Finweek English Edition - - Communication & technology - BENE­DICT KELLY

THE PHRASE vir­tual has been taken over by the com­put­ing es­tab­lish­ment, with the term vir­tual re­al­ity now part of ev­ery­day vo­cab­u­lary.

How­ever, there’s a new type of vir­tual buzz­word that’s sweep­ing the tech­nol­ogy arena spurred on by tech­nol­ogy ven­dors such as In­tel and AMD and the mas­sive power that their pro­ces­sors now have and that is Vir­tu­al­i­sa­tion.

Vir­tu­al­i­sa­tion refers to run­ning one op­er­at­ing sys­tem inside an­other. So if you had a com­puter run­ning Win­dows XP and you wanted to mess around with Linux (or test an ap­pli­ca­tion run­ning un­der Linux) you could fire up some vir­tu­al­i­sa­tion soft­ware and in­stall and run a ver­sion of Linux inside Win­dows.

How­ever, vir­tu­al­i­sa­tion will go a step fur­ther if new de­vel­op­ments are any­thing to go by. In­stead of hav­ing to use a host op­er­at­ing sys­tem, such as Win­dows XP, and a guest op­er­at­ing sys­tem such as Linux, vir­tu­alised sys­tems will have a spe­cial type of soft­ware, known as a hy­per­vi­sor.

The hy­per­vi­sor is like a very light op­er­at­ing sys­tem, with only one real func­tion, to al­low many other op­er­at­ing sys­tems to ac­cess the phys­i­cal com­puter at any time.

Imag­ine it as the nurs­ery school teacher in charge of a lim­ited set of toys (things like the abil­ity to ac­cess the com­puter’s CPU, me­mory or read­ing and writ­ing from the hard drive) and it has any num­ber of petu­lant chil­dren all want­ing to play with the toys at the same time. The hy­per­vi­sor en­sures that not only do all the chil­dren get to play with the toys, it fools each one of them into be­liev­ing that he/she is the only child in the school.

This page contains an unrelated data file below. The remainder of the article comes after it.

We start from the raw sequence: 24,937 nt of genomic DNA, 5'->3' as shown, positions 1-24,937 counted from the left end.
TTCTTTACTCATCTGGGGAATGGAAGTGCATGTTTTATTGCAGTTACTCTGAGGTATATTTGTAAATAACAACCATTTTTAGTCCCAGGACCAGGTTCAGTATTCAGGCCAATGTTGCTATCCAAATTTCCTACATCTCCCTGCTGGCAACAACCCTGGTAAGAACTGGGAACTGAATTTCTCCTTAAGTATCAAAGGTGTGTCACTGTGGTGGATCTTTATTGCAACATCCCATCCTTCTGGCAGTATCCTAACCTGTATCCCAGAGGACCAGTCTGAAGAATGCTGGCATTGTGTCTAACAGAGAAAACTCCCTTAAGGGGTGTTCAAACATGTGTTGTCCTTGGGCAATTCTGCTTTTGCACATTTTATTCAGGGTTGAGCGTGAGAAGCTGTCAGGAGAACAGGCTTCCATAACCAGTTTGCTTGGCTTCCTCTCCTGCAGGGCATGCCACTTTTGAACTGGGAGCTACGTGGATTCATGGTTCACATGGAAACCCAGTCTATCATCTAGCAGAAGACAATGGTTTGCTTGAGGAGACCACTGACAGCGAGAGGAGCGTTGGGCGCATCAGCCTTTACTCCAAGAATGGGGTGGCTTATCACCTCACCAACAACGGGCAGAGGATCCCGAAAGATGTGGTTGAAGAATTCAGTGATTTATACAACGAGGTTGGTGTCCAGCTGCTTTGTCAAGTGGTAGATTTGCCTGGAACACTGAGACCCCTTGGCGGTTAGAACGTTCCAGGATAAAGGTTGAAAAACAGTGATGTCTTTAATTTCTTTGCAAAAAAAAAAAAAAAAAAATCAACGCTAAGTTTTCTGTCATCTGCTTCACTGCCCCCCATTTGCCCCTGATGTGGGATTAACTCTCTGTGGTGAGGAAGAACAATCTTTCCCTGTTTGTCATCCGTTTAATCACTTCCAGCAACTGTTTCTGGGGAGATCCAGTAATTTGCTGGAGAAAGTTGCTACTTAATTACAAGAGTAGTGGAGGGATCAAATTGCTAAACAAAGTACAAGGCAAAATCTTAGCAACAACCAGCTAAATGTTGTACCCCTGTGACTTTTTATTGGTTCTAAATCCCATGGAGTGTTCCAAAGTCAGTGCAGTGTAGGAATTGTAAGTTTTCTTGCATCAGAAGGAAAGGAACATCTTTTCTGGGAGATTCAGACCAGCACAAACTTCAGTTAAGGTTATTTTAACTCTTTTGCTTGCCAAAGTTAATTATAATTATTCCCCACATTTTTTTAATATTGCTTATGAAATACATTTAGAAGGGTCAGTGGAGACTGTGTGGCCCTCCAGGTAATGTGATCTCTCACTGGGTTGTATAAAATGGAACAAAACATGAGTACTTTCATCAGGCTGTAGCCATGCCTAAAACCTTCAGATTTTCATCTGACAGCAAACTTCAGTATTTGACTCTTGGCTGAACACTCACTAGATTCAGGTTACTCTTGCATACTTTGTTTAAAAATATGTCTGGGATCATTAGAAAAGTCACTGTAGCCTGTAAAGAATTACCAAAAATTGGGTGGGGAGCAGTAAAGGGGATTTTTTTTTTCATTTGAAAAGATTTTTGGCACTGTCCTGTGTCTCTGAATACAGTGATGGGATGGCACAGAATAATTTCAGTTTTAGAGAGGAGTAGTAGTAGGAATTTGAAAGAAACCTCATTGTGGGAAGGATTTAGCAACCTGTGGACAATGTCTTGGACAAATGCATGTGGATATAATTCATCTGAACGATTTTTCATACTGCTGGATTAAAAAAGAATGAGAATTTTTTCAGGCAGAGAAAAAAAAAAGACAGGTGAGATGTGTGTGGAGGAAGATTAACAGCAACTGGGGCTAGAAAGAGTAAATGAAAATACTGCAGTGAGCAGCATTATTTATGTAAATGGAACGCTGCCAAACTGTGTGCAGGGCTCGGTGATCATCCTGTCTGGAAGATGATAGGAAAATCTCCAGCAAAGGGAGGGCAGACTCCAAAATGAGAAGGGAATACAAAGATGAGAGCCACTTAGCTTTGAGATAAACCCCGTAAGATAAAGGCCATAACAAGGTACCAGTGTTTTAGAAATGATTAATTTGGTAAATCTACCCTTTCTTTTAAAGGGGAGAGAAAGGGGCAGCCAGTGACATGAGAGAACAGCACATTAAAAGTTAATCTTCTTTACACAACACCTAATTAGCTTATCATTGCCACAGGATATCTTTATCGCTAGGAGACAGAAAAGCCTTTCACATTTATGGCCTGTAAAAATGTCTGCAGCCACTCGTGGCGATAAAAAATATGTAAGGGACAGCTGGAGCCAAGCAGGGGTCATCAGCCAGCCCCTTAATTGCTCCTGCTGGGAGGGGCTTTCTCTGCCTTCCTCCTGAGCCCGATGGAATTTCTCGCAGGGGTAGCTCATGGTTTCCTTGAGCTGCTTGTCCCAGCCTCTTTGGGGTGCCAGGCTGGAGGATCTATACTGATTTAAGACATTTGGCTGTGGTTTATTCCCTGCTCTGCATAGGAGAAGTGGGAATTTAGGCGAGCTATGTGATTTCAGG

This is be­cause each op­er­at­ing sys­tem wants exclusive use of the com­puter and doesn’t want to share it with any other.

How­ever, in the data cen­tres that power the world’s cor­po­rates, gov­ern­ments and the In­ter­net the ap­pli­ca­tion is very dif­fer­ent.

With vir­tu­al­i­sa­tion the sys­tem ad­min­is­tra­tors cre­ate a vir­tual pool of all the com­put­ing power in the com­pany and al­lo­cate it de­pend­ing on what ap­pli­ca­tion needs the power at any given time.

Al­though there are hun­dreds of com­put­ers phys­i­cally, it’s pos­si­ble to fool the op­er­at­ing sys­tem into be­liev­ing that there’s only one very pow­er­ful com­puter. This makes man­ag­ing th­ese com­put­ers much eas­ier.

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